I recently spoke my mind on the challenges that women face in the banking sector. Just the day after, Anne Boden, founder of the UK’s Starling Bank, did the same. Our comments hit the headlines. We’d clearly struck a nerve.
Women like us are finally starting to speak out from within the industry. Over the past few years, great work has been done to highlight the discrimination women face in politics and in Hollywood. But in the financial sector, even in 2019, ingrained inequality remains comparatively under the radar. Much more must be done to out it, in all its forms.
It is no secret that women in banking face an uphill battle. The Harvard Business Review confirmed years ago what we all really suspected: that a lone female candidate for a position would, statistically, never get the job. God forbid that bankers should think about having children. That private banking has struggled to shake off its “boys’ club” image is by no means front-page news. Nor is it really a surprise to find that just three out of 50 Swiss financial institutions have a woman in charge; as the Chair of Hinduja Bank in Geneva, I’m very much aware that I’m a rare species.
Scratch beneath the surface, though, and you’ll see that the problems of finance’s gender gap go way deeper than the headlines. Ingrained biases have critical knock-on effects, threatening our economic future and human development worldwide.
Take venture capital. As long as women remain critically overlooked in this industry, it will also fundamentally underserve too many budding female entrepreneurs seeking finance for their start-ups. Ultimately, it is the economy at large that suffers.
The statistics in venture capital are shocking. Women account for under 10 per cent of venture fund partners in the UK; almost 50 per cent of firms do not even employ any. The industry still widely thinks female-led companies pose a greater risk than their male-led competitors. A recent report for the Treasury found that start-ups run by women receive less than a penny out of every £1 of capital invested across the country.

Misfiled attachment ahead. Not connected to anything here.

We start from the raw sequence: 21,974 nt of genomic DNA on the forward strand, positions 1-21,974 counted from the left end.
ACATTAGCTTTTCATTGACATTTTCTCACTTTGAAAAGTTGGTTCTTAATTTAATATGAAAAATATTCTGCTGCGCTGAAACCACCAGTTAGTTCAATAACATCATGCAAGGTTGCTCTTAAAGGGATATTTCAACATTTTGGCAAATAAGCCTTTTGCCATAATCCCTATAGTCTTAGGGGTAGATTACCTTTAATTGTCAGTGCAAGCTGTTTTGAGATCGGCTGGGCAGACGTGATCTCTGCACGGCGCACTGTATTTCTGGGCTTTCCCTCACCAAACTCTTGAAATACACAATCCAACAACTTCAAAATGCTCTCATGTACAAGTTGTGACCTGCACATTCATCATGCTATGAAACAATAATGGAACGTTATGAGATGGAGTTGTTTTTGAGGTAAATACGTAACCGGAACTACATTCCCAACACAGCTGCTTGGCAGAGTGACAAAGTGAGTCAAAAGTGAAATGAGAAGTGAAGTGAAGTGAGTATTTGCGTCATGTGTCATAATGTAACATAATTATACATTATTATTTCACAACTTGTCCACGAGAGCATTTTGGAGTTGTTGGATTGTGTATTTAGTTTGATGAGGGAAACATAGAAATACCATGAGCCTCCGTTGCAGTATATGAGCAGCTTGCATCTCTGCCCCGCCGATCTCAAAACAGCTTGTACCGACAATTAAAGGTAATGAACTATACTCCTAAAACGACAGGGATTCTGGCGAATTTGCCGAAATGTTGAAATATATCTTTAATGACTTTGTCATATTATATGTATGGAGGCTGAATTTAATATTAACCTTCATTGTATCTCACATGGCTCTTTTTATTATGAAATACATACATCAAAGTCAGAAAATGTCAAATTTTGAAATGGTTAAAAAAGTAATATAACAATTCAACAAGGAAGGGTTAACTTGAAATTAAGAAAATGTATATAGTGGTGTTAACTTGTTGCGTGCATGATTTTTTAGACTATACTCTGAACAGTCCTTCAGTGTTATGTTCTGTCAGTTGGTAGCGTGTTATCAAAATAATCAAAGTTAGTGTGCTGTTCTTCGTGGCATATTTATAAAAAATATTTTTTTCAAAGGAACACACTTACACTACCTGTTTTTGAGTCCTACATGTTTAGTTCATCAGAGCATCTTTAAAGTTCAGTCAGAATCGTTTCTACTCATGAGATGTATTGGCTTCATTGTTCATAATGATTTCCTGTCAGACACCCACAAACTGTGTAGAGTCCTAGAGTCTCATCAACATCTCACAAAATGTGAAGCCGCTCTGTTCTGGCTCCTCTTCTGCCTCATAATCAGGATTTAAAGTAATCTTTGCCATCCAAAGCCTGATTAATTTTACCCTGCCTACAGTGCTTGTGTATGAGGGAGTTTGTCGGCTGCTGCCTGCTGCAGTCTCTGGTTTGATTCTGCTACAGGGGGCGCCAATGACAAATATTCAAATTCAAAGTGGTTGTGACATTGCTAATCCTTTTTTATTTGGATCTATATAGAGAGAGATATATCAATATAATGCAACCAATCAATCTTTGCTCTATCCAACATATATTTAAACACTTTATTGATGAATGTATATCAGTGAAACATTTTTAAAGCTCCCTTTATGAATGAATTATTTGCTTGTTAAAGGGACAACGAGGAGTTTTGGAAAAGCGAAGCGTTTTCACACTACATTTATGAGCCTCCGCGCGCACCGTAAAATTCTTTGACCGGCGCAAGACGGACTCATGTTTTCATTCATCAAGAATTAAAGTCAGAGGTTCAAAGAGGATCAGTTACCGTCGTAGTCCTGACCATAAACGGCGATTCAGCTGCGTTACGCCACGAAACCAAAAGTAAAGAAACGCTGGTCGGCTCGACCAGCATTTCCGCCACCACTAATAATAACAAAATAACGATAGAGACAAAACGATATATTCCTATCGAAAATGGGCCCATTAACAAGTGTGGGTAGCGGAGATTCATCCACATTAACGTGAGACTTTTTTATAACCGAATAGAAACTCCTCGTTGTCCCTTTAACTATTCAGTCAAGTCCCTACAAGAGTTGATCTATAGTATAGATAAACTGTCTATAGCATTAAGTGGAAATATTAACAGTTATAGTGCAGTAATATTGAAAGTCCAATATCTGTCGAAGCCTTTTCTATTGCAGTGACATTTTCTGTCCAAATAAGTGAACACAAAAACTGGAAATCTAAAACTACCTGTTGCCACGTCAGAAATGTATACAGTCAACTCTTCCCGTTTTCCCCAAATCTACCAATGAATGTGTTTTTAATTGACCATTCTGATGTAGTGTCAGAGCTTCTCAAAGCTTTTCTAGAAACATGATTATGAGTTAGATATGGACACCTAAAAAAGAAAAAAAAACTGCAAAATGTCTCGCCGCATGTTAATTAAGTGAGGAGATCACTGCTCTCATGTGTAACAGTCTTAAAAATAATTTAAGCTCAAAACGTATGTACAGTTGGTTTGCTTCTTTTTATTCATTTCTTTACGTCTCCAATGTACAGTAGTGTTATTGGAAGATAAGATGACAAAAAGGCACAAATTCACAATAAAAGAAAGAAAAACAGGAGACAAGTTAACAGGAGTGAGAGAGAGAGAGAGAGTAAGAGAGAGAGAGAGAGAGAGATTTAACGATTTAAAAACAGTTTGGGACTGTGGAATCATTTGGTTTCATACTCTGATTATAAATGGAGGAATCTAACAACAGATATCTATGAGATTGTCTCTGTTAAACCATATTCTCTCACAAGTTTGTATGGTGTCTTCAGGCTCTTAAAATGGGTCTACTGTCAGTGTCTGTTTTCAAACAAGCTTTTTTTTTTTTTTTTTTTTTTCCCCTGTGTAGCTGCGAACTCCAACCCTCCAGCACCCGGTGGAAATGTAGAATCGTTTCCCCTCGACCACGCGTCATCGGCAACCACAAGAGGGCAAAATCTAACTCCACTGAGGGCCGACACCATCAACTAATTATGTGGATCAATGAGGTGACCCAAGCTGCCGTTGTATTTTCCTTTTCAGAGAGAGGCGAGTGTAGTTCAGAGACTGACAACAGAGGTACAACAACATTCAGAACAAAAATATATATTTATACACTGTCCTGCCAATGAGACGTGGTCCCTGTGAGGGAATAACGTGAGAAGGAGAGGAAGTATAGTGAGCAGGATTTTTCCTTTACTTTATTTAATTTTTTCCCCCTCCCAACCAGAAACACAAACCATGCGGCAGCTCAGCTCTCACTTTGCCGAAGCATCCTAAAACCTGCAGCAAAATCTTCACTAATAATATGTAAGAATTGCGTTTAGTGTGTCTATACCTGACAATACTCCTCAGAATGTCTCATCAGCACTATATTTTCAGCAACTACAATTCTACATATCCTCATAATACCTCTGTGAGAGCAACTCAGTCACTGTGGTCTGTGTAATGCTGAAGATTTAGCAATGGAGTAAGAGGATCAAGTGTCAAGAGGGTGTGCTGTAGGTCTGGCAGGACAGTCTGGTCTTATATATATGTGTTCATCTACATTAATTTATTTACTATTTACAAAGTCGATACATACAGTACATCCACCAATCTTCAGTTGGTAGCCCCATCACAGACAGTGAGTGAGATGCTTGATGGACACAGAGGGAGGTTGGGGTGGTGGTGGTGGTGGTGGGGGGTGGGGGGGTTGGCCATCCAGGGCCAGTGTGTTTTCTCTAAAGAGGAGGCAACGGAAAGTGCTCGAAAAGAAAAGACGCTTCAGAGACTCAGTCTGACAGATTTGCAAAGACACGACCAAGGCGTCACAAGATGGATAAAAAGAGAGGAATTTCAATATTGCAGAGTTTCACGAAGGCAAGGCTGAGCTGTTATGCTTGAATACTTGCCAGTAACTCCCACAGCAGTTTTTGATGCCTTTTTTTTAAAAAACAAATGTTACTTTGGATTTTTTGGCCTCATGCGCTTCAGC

This funding gap not only deprives ambitious entrepreneurs of the tools to realise their business ventures. It also robs wider society of a great economic dividend. An extra 1 million female entrepreneurs in the UK could contribute a £60 billion boost to GDP by the end of the next decade, were they only able to set up businesses at the same rate as men.
The ripples of the gender bias in finance extend way beyond the UK. In Switzerland, where the financial sector is regarded as one of the country’s top assets, the banking industry cannot afford to lag behind on a subject as crucial as gender equality. The country’s financial regulation is robust, respected across the world and accurately regarded as a model of best practice. It has an envied and unsurpassed reputation for private banking. It is down to this excellent reputation, in fact, that led my father to set up our bank in Geneva in the first place.
And yet when or trying to attract lending for their projects or building a career in the financial industry, women, young entrepreneurs and minorities still face bias. It is particularly bad in the private banking space and in management – but I see it even in the new fintech environment. Prejudice is still holding back fantastic potential. It’s putting Switzerland’s great reputation as a financial world leader on the line.
Or look at the Middle East. While the region may not be famed for a gender-balanced workforce, more than a third of tech entrepreneurs here are actually women. That is a greater share than in Silicon Valley. Over 30 per cent of businesses launched and run by Emirati women generate revenues of more than $100,000 – compared with barely 13 per cent in America. From Hinduja Bank’s subsidiary in Dubai (Hinduja Bank Middle East) we’ve concentrated our efforts on encouraging entrepreneurs in the next generation. Yet, across the region, almost 70 per cent of women-led start-ups were denied funding last year.
Bankers like to call the Middle East – along with Sub-Saharan Africa and South Asia – a “growth market”. Women risk missing out on this growth. They are grossly over-represented among the world’s “unbanked” population – that’s the 31% of adults who still do not have access to basic financial services. No bank account means no chance for a woman to start her own business. It means no decision-making power in the home. It means no economic empowerment or independence. (Mobile banking could be an ally in the fight for women’s financial inclusion in the developing world. But women are 10% less likely to own a phone than men.)
We need to see some deep, systemic change. This will only come about if the banking industry takes a long hard look at itself. We need to foster a banking industry that welcomes, supports and values women’s expertise – and truly encourages them to rise up the ranks. Otherwise I struggle to see where the next generation of leaders will find their role models.
Yet at the same time, the financial sector must accept that the problem of the gender gap goes way beyond the C-Suite. It must proactively reach out to women in growth markets, connecting them to the global money system to invest in their potential. If it does not, the problems we are only just starting to call out in London and Geneva will survive and spread.
The views expressed herein are those of the author and does not reflect the views of Hinduja Bank (Switzerland) Ltd or any other entity.